Friday, February 1, 2013

The Skin Color Project

Over the years, I have heard baseball researchers ask if there was a "race database" somewhere.

For example. the National League was better than the American League throughout the 1960s and 1970s. From 1960 to 1982, the National League won 23 All-Star Games. The American League only won 2.

I would surmise that the National League dominated because they integrated more quickly, adding the best black players to their teams while a number of American League teams (most notably, the Red Sox) continued to stay all-white.

But I haven't seen data supporting that theory. That's because we have stats going back to the 1870s, but we don't have a database of racial/ethnic categorization. One reason is that every time it comes up, it becomes clear that "race" is a cultural phenomenon, not a scientific one. For example, President Obama is (at least) half-white and yet we call him the first "black" president.

So, forget "race". I'm working on a skin color database, ranking everyone from 1-9 like so:


It's hard to tell from some pictures exactly where someone's skin color falls. But that's okay. Even if we can't agree whether Ken Griffey Jr. is a "7" or an "8", we still have enough data to ask some interesting questions, like whether skin color affects arbitration awards or ball/strike calls.

Also, we can record multiple "votes" for each player, using the wisdom of crowds to get more accurate relative rankings.

I'm using the same ID numbers used by the "Lahman" baseball database. (These are very similar to the ID numbers used by baseball-reference.com).

For example, the first 10 lines of the database look like this:

aaronha01,9
abbotje01,1
abbotku01,1
abbotpa01,2
abernbr01,1
abreubo01,5
accarje01,2
aceveju01,4
adamste01,2
agbaybe01,6

If you are able to do some of your own research (even just 20 or 30 players) please e-mail it to me and I'll add it to the database.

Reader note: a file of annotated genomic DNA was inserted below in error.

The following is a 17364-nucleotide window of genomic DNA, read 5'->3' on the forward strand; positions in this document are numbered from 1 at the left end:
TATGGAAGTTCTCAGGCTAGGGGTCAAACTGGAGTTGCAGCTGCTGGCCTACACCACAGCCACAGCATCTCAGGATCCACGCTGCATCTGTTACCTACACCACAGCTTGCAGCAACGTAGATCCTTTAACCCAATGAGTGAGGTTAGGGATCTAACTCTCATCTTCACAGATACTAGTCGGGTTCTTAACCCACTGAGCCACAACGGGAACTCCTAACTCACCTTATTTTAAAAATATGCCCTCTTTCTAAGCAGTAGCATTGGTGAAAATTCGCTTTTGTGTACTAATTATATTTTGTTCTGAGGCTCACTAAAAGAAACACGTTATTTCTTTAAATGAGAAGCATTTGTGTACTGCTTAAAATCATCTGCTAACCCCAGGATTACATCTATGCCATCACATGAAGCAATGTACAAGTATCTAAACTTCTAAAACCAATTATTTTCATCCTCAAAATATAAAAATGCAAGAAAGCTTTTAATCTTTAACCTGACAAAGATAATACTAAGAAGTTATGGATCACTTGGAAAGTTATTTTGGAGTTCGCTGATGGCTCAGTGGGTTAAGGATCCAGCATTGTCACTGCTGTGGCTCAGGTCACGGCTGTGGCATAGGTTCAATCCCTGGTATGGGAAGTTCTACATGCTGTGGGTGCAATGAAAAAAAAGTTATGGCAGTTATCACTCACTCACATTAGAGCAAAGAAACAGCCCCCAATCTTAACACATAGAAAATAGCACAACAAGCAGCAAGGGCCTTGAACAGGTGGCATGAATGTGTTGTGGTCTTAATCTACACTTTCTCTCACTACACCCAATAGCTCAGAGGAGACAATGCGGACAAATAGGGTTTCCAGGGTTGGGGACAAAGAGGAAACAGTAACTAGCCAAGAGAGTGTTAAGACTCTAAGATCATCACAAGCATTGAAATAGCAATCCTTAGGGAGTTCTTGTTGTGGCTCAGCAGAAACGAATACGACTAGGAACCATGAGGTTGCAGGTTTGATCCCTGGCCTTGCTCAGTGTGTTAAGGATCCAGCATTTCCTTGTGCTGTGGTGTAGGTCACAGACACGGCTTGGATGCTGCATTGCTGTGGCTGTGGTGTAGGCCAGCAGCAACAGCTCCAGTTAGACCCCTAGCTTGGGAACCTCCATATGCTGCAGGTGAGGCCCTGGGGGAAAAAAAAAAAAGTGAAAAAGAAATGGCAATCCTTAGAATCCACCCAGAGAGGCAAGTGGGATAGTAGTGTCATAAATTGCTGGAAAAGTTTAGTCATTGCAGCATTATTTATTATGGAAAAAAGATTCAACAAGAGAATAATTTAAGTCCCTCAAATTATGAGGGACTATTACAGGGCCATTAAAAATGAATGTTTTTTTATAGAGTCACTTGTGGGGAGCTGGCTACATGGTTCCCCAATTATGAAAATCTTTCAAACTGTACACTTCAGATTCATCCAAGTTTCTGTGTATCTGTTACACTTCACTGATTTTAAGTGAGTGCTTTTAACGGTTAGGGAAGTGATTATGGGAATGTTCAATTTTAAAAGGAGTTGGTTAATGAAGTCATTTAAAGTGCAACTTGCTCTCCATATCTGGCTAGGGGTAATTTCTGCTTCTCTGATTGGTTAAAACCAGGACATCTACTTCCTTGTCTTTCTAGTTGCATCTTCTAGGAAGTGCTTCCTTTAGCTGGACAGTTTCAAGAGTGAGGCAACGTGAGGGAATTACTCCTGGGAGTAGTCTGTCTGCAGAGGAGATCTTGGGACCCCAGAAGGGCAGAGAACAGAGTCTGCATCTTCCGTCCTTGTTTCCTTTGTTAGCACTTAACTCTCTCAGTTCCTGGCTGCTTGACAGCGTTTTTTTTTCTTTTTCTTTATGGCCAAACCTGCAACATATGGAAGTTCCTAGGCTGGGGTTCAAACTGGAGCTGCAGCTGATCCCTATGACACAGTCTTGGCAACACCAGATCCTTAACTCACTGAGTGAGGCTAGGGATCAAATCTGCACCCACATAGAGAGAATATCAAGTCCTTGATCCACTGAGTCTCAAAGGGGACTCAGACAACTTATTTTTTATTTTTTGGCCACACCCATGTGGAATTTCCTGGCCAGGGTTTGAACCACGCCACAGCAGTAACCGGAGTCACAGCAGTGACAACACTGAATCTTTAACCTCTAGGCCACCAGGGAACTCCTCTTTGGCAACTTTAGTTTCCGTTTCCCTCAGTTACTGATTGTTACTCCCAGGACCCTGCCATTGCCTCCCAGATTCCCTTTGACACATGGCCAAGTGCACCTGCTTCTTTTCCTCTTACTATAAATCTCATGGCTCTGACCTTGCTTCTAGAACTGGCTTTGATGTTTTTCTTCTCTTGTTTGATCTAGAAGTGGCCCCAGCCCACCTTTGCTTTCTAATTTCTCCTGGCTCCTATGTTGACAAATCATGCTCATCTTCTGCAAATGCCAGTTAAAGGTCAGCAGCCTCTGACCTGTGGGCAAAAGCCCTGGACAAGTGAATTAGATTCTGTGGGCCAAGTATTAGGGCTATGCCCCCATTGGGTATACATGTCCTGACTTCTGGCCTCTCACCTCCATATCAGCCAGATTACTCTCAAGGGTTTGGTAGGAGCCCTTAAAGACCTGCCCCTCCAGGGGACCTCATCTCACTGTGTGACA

One use for this data will be to better represent different players in the new Baseball Mogul animations. But I'll also make it public for anyone who wishes to use it for research. As with everything on this blog, the skin color database is covered by a Creative Commons license making it free to "use and remix".

7 comments:

Danny said...

Is skin colour really a simple gradation of brightness moving from light/white to dark/black? What about asian skin colours? Or skin colours that differeniate in part due to perceived differences in hue (red, olive)? It's not obvious to me where they would go on your 1-9 scale, or how they would impact future analysis. E.g., is Ichiro a 2? Does signing Ichiro make the Yankees "whiter" then, by pushing their average skin-score lower? If Louis Sockalexis was a 6 or 7, how could he be a playing baseball in the NL pre-integration?

neilshyminsky said...

Re: Danny's comment. Yep, this. My first reaction was also 'where do Asian guys fall on this?' Skin tone might be reducible to monochromatic variations, but we don't actually perceive race this way.